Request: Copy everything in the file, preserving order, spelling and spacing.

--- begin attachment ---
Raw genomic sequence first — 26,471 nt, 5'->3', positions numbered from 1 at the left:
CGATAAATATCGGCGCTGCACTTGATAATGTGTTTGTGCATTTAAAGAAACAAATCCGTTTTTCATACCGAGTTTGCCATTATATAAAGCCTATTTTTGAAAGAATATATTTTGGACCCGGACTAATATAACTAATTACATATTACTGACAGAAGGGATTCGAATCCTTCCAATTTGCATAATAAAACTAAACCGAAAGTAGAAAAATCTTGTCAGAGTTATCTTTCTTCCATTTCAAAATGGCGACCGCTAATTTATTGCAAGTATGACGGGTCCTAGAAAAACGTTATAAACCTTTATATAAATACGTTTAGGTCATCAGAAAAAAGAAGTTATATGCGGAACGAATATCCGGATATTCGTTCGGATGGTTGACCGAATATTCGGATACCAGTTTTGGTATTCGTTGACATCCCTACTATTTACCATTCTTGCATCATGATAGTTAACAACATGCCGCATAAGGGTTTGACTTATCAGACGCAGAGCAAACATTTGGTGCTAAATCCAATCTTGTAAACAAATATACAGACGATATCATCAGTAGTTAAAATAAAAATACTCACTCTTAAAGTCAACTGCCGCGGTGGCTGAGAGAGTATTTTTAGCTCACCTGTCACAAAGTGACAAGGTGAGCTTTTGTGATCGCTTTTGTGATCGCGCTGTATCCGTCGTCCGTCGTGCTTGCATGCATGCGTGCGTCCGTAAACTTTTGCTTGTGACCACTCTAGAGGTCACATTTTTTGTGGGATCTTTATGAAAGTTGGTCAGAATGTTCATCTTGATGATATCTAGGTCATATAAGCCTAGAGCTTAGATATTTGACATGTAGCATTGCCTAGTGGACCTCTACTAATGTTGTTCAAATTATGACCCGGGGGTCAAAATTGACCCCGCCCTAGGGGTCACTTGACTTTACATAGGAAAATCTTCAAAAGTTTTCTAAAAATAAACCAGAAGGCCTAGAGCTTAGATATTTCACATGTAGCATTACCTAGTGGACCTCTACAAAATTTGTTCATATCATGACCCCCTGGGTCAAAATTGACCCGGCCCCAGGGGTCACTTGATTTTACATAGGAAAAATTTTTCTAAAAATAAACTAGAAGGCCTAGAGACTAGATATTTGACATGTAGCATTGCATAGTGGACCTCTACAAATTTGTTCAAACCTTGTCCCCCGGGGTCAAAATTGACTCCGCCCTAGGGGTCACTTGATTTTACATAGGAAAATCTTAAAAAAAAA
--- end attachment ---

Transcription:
Raw genomic sequence first — 26,471 nt, 5'->3', positions numbered from 1 at the left:
CGATAAATATCGGCGCTGCACTTGATAATGTGTTTGTGCATTTAAAGAAACAAATCCGTTTTTCATACCGAGTTTGCCATTATATAAAGCCTATTTTTGAAAGAATATATTTTGGACCCGGACTAATATAACTAATTACATATTACTGACAGAAGGGATTCGAATCCTTCCAATTTGCATAATAAAACTAAACCGAAAGTAGAAAAATCTTGTCAGAGTTATCTTTCTTCCATTTCAAAATGGCGACCGCTAATTTATTGCAAGTATGACGGGTCCTAGAAAAACGTTATAAACCTTTATATAAATACGTTTAGGTCATCAGAAAAAAGAAGTTATATGCGGAACGAATATCCGGATATTCGTTCGGATGGTTGACCGAATATTCGGATACCAGTTTTGGTATTCGTTGACATCCCTACTATTTACCATTCTTGCATCATGATAGTTAACAACATGCCGCATAAGGGTTTGACTTATCAGACGCAGAGCAAACATTTGGTGCTAAATCCAATCTTGTAAACAAATATACAGACGATATCATCAGTAGTTAAAATAAAAATACTCACTCTTAAAGTCAACTGCCGCGGTGGCTGAGAGAGTATTTTTAGCTCACCTGTCACAAAGTGACAAGGTGAGCTTTTGTGATCGCTTTTGTGATCGCGCTGTATCCGTCGTCCGTCGTGCTTGCATGCATGCGTGCGTCCGTAAACTTTTGCTTGTGACCACTCTAGAGGTCACATTTTTTGTGGGATCTTTATGAAAGTTGGTCAGAATGTTCATCTTGATGATATCTAGGTCATATAAGCCTAGAGCTTAGATATTTGACATGTAGCATTGCCTAGTGGACCTCTACTAATGTTGTTCAAATTATGACCCGGGGGTCAAAATTGACCCCGCCCTAGGGGTCACTTGACTTTACATAGGAAAATCTTCAAAAGTTTTCTAAAAATAAACCAGAAGGCCTAGAGCTTAGATATTTCACATGTAGCATTACCTAGTGGACCTCTACAAAATTTGTTCATATCATGACCCCCTGGGTCAAAATTGACCCGGCCCCAGGGGTCACTTGATTTTACATAGGAAAAATTTTTCTAAAAATAAACTAGAAGGCCTAGAGACTAGATATTTGACATGTAGCATTGCATAGTGGACCTCTACAAATTTGTTCAAACCTTGTCCCCCGGGGTCAAAATTGACTCCGCCCTAGGGGTCACTTGATTTTACATAGGAAAATCTTAAAAAAAAA